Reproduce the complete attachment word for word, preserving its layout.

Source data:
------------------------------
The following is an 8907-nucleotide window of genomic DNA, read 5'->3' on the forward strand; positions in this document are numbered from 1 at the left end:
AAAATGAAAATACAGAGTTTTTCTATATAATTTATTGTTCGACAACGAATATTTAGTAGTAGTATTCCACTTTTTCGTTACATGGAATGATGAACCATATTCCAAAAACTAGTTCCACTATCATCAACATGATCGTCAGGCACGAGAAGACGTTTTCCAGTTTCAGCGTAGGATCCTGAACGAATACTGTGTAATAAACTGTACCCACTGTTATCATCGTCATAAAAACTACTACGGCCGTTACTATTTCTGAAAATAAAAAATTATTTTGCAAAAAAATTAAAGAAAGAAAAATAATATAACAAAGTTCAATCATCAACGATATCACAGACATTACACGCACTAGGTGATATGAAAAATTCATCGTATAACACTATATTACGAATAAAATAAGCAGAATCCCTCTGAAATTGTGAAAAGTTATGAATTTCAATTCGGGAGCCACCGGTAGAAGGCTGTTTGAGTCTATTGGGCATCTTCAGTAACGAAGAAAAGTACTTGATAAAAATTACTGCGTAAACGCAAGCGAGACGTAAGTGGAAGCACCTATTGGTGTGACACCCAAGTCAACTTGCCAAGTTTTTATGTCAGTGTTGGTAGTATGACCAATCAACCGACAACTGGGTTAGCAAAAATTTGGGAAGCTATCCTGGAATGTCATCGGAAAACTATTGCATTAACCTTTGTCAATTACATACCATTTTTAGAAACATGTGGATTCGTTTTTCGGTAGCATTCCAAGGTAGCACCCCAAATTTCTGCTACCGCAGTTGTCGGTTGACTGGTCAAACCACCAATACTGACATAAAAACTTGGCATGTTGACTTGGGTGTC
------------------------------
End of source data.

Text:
The following is an 8907-nucleotide window of genomic DNA, read 5'->3' on the forward strand; positions in this document are numbered from 1 at the left end:
AAAATGAAAATACAGAGTTTTTCTATATAATTTATTGTTCGACAACGAATATTTAGTAGTAGTATTCCACTTTTTCGTTACATGGAATGATGAACCATATTCCAAAAACTAGTTCCACTATCATCAACATGATCGTCAGGCACGAGAAGACGTTTTCCAGTTTCAGCGTAGGATCCTGAACGAATACTGTGTAATAAACTGTACCCACTGTTATCATCGTCATAAAAACTACTACGGCCGTTACTATTTCTGAAAATAAAAAATTATTTTGCAAAAAAATTAAAGAAAGAAAAATAATATAACAAAGTTCAATCATCAACGATATCACAGACATTACACGCACTAGGTGATATGAAAAATTCATCGTATAACACTATATTACGAATAAAATAAGCAGAATCCCTCTGAAATTGTGAAAAGTTATGAATTTCAATTCGGGAGCCACCGGTAGAAGGCTGTTTGAGTCTATTGGGCATCTTCAGTAACGAAGAAAAGTACTTGATAAAAATTACTGCGTAAACGCAAGCGAGACGTAAGTGGAAGCACCTATTGGTGTGACACCCAAGTCAACTTGCCAAGTTTTTATGTCAGTGTTGGTAGTATGACCAATCAACCGACAACTGGGTTAGCAAAAATTTGGGAAGCTATCCTGGAATGTCATCGGAAAACTATTGCATTAACCTTTGTCAATTACATACCATTTTTAGAAACATGTGGATTCGTTTTTCGGTAGCATTCCAAGGTAGCACCCCAAATTTCTGCTACCGCAGTTGTCGGTTGACTGGTCAAACCACCAATACTGACATAAAAACTTGGCATGTTGACTTGGGTGTC